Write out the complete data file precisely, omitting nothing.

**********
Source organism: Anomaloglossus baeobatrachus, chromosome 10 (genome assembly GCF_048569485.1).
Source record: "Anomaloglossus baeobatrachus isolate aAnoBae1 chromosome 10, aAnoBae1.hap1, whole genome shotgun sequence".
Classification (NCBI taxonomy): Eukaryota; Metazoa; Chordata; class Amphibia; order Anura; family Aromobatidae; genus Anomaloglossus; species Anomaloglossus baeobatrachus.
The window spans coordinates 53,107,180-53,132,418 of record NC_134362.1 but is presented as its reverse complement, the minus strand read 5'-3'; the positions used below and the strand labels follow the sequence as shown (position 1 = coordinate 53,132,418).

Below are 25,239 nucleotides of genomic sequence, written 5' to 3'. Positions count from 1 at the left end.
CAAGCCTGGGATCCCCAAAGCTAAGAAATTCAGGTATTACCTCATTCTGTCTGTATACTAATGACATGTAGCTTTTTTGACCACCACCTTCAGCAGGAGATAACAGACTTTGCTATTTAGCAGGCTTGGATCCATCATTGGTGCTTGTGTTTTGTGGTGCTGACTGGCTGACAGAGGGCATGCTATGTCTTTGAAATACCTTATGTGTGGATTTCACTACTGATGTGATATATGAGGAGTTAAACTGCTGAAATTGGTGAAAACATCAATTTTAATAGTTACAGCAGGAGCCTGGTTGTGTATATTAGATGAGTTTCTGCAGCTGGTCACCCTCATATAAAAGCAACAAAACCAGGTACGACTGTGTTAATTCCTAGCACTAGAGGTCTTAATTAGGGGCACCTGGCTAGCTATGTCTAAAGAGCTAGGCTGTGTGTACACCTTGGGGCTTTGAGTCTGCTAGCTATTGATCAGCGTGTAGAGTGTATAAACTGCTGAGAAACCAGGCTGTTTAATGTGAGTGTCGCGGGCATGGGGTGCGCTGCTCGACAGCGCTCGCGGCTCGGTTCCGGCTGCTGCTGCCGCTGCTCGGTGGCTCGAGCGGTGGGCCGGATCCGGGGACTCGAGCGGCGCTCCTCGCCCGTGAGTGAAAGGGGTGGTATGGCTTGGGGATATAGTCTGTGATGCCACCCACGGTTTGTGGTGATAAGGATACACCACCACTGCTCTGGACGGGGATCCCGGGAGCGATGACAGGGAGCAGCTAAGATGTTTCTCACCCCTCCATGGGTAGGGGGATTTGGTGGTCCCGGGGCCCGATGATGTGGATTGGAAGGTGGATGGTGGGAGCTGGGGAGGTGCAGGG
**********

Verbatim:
Source organism: Anomaloglossus baeobatrachus, chromosome 10 (genome assembly GCF_048569485.1).
Source record: "Anomaloglossus baeobatrachus isolate aAnoBae1 chromosome 10, aAnoBae1.hap1, whole genome shotgun sequence".
Classification (NCBI taxonomy): Eukaryota; Metazoa; Chordata; class Amphibia; order Anura; family Aromobatidae; genus Anomaloglossus; species Anomaloglossus baeobatrachus.
The window spans coordinates 53,107,180-53,132,418 of record NC_134362.1 but is presented as its reverse complement, the minus strand read 5'-3'; the positions used below and the strand labels follow the sequence as shown (position 1 = coordinate 53,132,418).

Below are 25,239 nucleotides of genomic sequence, written 5' to 3'. Positions count from 1 at the left end.
CAAGCCTGGGATCCCCAAAGCTAAGAAATTCAGGTATTACCTCATTCTGTCTGTATACTAATGACATGTAGCTTTTTTGACCACCACCTTCAGCAGGAGATAACAGACTTTGCTATTTAGCAGGCTTGGATCCATCATTGGTGCTTGTGTTTTGTGGTGCTGACTGGCTGACAGAGGGCATGCTATGTCTTTGAAATACCTTATGTGTGGATTTCACTACTGATGTGATATATGAGGAGTTAAACTGCTGAAATTGGTGAAAACATCAATTTTAATAGTTACAGCAGGAGCCTGGTTGTGTATATTAGATGAGTTTCTGCAGCTGGTCACCCTCATATAAAAGCAACAAAACCAGGTACGACTGTGTTAATTCCTAGCACTAGAGGTCTTAATTAGGGGCACCTGGCTAGCTATGTCTAAAGAGCTAGGCTGTGTGTACACCTTGGGGCTTTGAGTCTGCTAGCTATTGATCAGCGTGTAGAGTGTATAAACTGCTGAGAAACCAGGCTGTTTAATGTGAGTGTCGCGGGCATGGGGTGCGCTGCTCGACAGCGCTCGCGGCTCGGTTCCGGCTGCTGCTGCCGCTGCTCGGTGGCTCGAGCGGTGGGCCGGATCCGGGGACTCGAGCGGCGCTCCTCGCCCGTGAGTGAAAGGGGTGGTATGGCTTGGGGATATAGTCTGTGATGCCACCCACGGTTTGTGGTGATAAGGATACACCACCACTGCTCTGGACGGGGATCCCGGGAGCGATGACAGGGAGCAGCTAAGATGTTTCTCACCCCTCCATGGGTAGGGGGATTTGGTGGTCCCGGGGCCCGATGATGTGGATTGGAAGGTGGATGGTGGGAGCTGGGGAGGTGCAGGG